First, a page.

• Atomic Properties
    Atomic number 54
    Atomic radius - Goldschmidt ( nm ) 0.218
    Atomic weight ( amu ) 131.29
    Electronic structure Kr 4d1O 5s2 p6
    Ionization potential No. eV
    1 12.13
    2 21.29
    3 32.1
    Natural isotope distribution Mass No. %
    129 26.4
    130 4.1
    131 21.2
    132 26.9
    134 10.4
    136 8.9
  • Physical Properties
    Boiling point ( C ) -107
    Density @20C ( g cm-3 ) 0.0059
    Melting point ( C ) -111.9
  • Thermal Properties
    Latent heat of evaporation ( J g-1 ) 96.3
    Latent heat of fusion ( J g-1 ) 17.5
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Radon (Rn)

Radon

History

Radon is a colourless and odourless gas. It is chemically inert, but radioactive.

In 1899, Ernest Rutherford and Robert B. Owens detected a radioactive gas being released by thorium. That same year, Pierre and Marie Curie detected a radioactive gas emanating from radium. In1900, Friedrich Ernst Dorn at Halle, Germany, noted that a gas was accumulating inside ampoules of radium. They were observing radon. That from radium was the longer-lived isotope radon-222 which has a half-life 3.8 days, and was the same isotope which the Curies has observed. The radon that Rutherford detected was radon-220 with a half-life of 56 seconds.

In 1900, Rutherford devoted himself to investigating the new gas and showed that it was possible to condense it to a liquid. In 1908, William Ramsay and Robert Whytlaw-Gray at University College, London, collected enough radon to determine its properties and reported that it was the heaviest gas known.

Did you know?

  1. Radon decays into radioactive polonium and alpha particles. This emitted radiation made radon useful in cancer therapy. Radon was used in some hospitals to treat tumours by sealing the gas in minute tubes, and implanting these into the tumour, treating the disease in situ. Other, safer treatments are now more commonly used.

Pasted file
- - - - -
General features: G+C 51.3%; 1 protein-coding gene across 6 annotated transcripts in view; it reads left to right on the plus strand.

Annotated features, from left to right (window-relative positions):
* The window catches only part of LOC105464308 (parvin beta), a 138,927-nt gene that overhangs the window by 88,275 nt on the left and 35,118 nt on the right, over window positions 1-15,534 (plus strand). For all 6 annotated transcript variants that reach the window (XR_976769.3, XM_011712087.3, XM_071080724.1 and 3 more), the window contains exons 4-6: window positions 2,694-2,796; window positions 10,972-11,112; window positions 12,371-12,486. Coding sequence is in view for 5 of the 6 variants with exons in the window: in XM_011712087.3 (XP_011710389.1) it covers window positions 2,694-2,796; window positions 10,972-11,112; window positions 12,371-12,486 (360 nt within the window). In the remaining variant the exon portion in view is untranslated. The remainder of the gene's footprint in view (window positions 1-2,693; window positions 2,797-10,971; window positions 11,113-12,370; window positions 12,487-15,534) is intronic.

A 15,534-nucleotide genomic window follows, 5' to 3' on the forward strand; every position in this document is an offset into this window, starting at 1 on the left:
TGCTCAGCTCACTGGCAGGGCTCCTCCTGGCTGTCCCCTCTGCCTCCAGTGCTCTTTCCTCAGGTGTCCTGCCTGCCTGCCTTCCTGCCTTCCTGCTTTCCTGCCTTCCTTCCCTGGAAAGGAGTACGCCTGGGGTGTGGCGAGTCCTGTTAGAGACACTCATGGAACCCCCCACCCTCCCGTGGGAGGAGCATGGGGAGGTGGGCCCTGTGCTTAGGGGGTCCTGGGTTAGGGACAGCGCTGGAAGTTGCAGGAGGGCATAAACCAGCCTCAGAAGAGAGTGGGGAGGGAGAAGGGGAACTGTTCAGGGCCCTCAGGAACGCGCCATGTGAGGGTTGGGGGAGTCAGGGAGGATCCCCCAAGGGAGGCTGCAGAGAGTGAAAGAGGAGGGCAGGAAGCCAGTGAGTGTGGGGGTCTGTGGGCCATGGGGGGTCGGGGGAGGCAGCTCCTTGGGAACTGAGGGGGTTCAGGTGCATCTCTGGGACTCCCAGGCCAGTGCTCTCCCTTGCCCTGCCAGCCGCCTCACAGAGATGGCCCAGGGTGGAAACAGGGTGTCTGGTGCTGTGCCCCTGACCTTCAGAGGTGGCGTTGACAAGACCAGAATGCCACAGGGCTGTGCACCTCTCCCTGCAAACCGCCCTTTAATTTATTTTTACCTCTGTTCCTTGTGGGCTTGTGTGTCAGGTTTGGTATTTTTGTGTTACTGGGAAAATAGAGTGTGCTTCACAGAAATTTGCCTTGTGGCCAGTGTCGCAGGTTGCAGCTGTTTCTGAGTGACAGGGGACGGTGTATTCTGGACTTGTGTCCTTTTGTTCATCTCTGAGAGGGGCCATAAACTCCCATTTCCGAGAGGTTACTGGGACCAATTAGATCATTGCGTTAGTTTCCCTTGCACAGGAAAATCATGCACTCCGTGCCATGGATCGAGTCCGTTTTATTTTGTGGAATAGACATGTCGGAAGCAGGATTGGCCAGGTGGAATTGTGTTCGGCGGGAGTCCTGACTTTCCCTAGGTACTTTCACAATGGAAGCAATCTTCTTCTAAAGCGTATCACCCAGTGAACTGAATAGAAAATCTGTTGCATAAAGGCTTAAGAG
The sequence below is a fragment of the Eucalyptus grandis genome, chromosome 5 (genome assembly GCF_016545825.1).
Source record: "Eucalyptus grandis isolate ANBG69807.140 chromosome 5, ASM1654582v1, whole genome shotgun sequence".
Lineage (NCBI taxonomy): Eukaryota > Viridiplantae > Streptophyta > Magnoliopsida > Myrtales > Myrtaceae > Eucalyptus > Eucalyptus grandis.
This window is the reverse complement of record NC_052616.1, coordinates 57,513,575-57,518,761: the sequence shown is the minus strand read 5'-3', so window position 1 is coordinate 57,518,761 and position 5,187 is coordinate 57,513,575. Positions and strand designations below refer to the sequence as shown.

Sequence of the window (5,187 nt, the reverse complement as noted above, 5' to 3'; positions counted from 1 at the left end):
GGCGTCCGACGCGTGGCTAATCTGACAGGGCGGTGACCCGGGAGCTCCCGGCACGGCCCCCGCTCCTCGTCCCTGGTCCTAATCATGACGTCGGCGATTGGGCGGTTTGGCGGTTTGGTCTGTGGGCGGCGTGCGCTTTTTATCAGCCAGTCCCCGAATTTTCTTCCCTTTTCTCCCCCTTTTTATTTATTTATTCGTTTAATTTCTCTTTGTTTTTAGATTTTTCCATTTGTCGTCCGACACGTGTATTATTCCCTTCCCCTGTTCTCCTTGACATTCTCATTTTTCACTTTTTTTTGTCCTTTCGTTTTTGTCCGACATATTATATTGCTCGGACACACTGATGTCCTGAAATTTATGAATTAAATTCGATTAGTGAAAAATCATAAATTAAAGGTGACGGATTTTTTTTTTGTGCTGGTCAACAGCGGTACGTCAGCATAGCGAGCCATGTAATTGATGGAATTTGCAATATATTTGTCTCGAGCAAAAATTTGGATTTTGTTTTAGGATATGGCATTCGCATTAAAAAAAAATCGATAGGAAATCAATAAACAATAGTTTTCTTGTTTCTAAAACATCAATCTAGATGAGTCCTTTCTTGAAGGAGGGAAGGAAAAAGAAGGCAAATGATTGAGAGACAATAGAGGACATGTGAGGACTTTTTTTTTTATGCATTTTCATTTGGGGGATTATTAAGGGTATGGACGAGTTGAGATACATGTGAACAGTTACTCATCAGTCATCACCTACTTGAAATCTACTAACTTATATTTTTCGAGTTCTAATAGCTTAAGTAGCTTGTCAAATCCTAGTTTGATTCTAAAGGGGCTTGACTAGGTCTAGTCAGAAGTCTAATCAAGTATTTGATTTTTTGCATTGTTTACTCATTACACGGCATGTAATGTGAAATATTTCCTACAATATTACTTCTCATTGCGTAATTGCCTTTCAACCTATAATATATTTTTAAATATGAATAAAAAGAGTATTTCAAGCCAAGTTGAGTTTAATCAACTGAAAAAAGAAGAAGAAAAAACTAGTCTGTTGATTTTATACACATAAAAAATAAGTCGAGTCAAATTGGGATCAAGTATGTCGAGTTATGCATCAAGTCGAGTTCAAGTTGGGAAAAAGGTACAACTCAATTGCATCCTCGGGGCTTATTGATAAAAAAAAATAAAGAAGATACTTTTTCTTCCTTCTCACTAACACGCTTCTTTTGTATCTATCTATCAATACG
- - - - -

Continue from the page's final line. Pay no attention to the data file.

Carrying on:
2. In some places, high concentrations of radon can build up indoors, escaping from the ground or from granite buildings. Home testing kits are available which can be sent away for analysis.
  3. Radon has no known biological role. It is, however, thought that it may have had a significant role in evolution. This is because it is responsible for much of the Earth’s background radiation that can lead to genetic modifications.
  • Atomic Properties
    Atomic number 86
    Atomic radius - Goldschmidt ( nm ) 0.132
    Atomic weight ( amu ) (222)
    Electronic structure Xe 4f14 5d1O
    Ionization potential No. eV
    1 10.75
    Valences shown 0
  • Physical Properties
    Boiling point ( C ) -61.8
    Density @27C ( g cm-3 ) 0.0099
    Melting point ( C ) -71
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Oganesson (Og)

oganesson

History

The Danish physicist Niels Bohr was the first to seriously consider the possibility of an element with atomic number as high as 118, noting in 1922 that such an element would take its place in the periodic table below radon as the seventh noble gas.

Following this, Aristid von Grosse wrote an article in 1965 predicting the likely properties of element 118. These were remarkably early predictions, given that it was not yet known how to produce elements artificially in 1922, and that the existence of the island of stability had not yet been theorized in 1965.

It took eighty years from Bohr's initial prediction before oganesson was first successfully synthesised, although its chemical properties have not yet been investigated to see if it really does behave as the heavier congener of radon.

Did you know?

  1. The radioactive oganesson atom is very unstable, and since 2005, only four atoms of the isotope 294Og have been detected.
  2. It was first synthesized in 2002 by a joint team of Russian and American scientists at the Joint Institute for Nuclear Research (JINR) in Dubna, Russia. In December 2015, it was recognized as one of four new elements by the Joint Working Party of international scientific bodies IUPAC and IUPAP. It was formally named on 28 November 2016.
  • Atomic Properties
    Atomic number 118